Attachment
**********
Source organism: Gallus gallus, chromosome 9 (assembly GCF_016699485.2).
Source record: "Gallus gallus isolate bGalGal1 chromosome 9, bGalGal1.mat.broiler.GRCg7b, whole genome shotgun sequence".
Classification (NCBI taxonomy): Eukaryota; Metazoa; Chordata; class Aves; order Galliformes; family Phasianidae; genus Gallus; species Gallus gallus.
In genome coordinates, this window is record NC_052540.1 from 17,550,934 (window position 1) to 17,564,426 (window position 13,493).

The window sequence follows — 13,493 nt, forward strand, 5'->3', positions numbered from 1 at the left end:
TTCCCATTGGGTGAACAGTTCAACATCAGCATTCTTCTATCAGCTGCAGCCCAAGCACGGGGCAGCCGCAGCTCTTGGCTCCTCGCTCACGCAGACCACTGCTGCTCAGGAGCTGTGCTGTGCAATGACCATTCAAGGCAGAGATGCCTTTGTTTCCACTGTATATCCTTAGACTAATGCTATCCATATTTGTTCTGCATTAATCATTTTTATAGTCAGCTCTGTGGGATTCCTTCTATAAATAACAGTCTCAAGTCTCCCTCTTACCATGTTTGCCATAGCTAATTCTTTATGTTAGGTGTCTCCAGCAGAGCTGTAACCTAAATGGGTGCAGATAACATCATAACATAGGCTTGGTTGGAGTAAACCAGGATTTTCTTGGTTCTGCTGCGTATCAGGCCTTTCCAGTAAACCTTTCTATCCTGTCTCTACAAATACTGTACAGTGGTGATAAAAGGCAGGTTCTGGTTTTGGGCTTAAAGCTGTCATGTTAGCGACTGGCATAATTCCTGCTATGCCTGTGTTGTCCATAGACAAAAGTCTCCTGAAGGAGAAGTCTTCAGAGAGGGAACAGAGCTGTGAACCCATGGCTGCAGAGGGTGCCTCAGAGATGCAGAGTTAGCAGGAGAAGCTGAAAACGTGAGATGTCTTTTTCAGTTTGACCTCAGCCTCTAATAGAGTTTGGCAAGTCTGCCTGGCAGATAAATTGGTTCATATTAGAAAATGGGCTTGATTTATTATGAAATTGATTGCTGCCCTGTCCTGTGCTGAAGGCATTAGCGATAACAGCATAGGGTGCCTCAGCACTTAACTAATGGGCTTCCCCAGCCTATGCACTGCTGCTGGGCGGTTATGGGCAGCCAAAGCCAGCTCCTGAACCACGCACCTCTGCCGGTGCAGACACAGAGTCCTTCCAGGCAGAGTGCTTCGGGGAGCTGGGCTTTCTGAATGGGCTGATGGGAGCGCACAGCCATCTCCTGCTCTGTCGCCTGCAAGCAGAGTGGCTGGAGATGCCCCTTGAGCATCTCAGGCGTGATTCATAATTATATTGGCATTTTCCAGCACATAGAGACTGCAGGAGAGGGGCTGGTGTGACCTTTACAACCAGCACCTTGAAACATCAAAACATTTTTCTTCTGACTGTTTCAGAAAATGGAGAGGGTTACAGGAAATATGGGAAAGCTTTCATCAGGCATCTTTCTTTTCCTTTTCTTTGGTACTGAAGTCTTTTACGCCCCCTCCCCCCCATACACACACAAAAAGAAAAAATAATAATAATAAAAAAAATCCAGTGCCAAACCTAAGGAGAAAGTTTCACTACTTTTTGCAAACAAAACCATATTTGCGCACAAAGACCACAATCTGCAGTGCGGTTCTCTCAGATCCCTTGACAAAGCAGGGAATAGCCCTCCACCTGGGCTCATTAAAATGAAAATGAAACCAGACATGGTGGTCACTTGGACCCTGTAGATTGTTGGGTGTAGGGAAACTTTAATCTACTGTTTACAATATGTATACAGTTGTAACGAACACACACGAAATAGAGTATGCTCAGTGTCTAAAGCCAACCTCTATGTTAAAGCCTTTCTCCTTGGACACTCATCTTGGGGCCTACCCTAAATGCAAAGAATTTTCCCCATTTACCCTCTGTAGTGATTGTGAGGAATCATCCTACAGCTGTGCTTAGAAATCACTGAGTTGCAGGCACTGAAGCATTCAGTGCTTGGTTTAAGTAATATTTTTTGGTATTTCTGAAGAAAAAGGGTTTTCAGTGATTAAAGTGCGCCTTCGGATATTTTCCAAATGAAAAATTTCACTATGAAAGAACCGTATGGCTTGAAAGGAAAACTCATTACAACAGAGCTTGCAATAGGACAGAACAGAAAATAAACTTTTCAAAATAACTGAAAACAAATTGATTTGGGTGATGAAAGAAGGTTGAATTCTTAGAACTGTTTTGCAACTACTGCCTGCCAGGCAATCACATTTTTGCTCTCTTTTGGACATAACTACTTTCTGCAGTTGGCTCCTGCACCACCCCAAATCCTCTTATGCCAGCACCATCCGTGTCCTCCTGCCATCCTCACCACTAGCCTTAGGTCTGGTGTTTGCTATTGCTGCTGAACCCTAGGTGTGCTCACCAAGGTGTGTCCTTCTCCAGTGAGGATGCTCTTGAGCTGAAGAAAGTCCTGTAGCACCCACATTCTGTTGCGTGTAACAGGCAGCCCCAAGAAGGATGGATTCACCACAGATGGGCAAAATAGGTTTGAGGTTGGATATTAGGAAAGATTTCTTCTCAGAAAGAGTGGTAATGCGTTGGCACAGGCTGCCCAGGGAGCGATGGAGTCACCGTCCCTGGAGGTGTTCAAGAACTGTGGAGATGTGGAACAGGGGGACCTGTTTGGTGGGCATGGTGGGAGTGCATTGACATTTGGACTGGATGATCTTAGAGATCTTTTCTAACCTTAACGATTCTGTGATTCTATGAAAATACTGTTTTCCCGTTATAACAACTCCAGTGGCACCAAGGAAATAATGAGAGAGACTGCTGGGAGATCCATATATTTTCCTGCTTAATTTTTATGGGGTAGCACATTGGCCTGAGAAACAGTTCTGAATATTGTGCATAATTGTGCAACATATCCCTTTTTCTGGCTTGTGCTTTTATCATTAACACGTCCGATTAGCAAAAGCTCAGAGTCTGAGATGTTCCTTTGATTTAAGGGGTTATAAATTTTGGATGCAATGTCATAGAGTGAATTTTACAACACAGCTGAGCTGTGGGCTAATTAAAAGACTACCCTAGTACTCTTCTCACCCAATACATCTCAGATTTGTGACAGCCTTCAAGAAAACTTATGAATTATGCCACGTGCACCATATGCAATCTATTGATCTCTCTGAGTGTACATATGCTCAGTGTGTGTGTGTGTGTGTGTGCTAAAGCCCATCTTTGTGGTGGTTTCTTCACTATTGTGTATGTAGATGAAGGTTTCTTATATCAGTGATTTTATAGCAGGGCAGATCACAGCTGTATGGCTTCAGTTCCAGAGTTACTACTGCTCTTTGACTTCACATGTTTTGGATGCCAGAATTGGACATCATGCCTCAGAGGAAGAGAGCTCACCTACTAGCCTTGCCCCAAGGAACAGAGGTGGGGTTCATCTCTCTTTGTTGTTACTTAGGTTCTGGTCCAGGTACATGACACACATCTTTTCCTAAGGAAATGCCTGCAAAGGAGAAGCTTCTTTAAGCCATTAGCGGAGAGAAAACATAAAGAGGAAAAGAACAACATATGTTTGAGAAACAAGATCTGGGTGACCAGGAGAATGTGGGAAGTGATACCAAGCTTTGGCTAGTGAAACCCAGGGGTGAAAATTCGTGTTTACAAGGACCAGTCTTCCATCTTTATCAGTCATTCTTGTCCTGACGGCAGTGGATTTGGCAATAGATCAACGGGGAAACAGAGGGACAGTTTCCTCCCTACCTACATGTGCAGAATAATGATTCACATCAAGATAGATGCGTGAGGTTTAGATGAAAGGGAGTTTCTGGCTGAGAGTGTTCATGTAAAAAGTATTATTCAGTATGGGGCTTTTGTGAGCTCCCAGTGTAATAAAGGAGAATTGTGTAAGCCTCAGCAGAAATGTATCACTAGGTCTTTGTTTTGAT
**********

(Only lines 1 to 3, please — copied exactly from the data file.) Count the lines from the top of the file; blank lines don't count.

Source organism: Gallus gallus, chromosome 9 (assembly GCF_016699485.2).
Source record: "Gallus gallus isolate bGalGal1 chromosome 9, bGalGal1.mat.broiler.GRCg7b, whole genome shotgun sequence".
Classification (NCBI taxonomy): Eukaryota; Metazoa; Chordata; class Aves; order Galliformes; family Phasianidae; genus Gallus; species Gallus gallus.